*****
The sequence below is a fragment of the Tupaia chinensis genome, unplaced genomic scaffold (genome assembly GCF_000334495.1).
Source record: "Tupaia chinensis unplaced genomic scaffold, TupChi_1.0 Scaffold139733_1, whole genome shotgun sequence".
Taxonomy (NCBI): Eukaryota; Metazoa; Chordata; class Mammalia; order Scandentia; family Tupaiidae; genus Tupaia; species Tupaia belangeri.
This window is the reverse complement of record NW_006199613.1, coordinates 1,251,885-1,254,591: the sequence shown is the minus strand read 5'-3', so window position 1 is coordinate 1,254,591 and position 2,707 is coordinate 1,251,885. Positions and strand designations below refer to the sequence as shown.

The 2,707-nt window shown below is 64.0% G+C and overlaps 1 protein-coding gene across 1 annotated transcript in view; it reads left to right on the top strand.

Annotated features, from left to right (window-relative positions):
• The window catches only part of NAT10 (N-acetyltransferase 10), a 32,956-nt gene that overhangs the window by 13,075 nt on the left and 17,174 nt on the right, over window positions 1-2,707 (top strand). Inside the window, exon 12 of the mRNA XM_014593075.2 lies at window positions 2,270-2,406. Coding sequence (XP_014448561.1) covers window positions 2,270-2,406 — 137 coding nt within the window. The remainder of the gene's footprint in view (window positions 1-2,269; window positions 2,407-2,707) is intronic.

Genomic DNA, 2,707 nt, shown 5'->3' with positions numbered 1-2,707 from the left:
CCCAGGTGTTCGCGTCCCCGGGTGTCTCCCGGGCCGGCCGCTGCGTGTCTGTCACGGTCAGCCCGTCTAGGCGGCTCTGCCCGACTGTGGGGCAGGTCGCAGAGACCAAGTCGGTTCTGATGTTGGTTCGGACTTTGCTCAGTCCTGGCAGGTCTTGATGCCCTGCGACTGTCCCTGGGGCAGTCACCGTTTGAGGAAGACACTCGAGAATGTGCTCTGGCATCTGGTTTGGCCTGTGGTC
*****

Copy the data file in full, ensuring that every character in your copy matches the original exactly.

The sequence below is a fragment of the Tupaia chinensis genome, unplaced genomic scaffold (genome assembly GCF_000334495.1).
Source record: "Tupaia chinensis unplaced genomic scaffold, TupChi_1.0 Scaffold139733_1, whole genome shotgun sequence".
Taxonomy (NCBI): Eukaryota; Metazoa; Chordata; class Mammalia; order Scandentia; family Tupaiidae; genus Tupaia; species Tupaia belangeri.
This window is the reverse complement of record NW_006199613.1, coordinates 1,251,885-1,254,591: the sequence shown is the minus strand read 5'-3', so window position 1 is coordinate 1,254,591 and position 2,707 is coordinate 1,251,885. Positions and strand designations below refer to the sequence as shown.

The 2,707-nt window shown below is 64.0% G+C and overlaps 1 protein-coding gene across 1 annotated transcript in view; it reads left to right on the top strand.

Annotated features, from left to right (window-relative positions):
• The window catches only part of NAT10 (N-acetyltransferase 10), a 32,956-nt gene that overhangs the window by 13,075 nt on the left and 17,174 nt on the right, over window positions 1-2,707 (top strand). Inside the window, exon 12 of the mRNA XM_014593075.2 lies at window positions 2,270-2,406. Coding sequence (XP_014448561.1) covers window positions 2,270-2,406 — 137 coding nt within the window. The remainder of the gene's footprint in view (window positions 1-2,269; window positions 2,407-2,707) is intronic.

Genomic DNA, 2,707 nt, shown 5'->3' with positions numbered 1-2,707 from the left:
CCCAGGTGTTCGCGTCCCCGGGTGTCTCCCGGGCCGGCCGCTGCGTGTCTGTCACGGTCAGCCCGTCTAGGCGGCTCTGCCCGACTGTGGGGCAGGTCGCAGAGACCAAGTCGGTTCTGATGTTGGTTCGGACTTTGCTCAGTCCTGGCAGGTCTTGATGCCCTGCGACTGTCCCTGGGGCAGTCACCGTTTGAGGAAGACACTCGAGAATGTGCTCTGGCATCTGGTTTGGCCTGTGGTC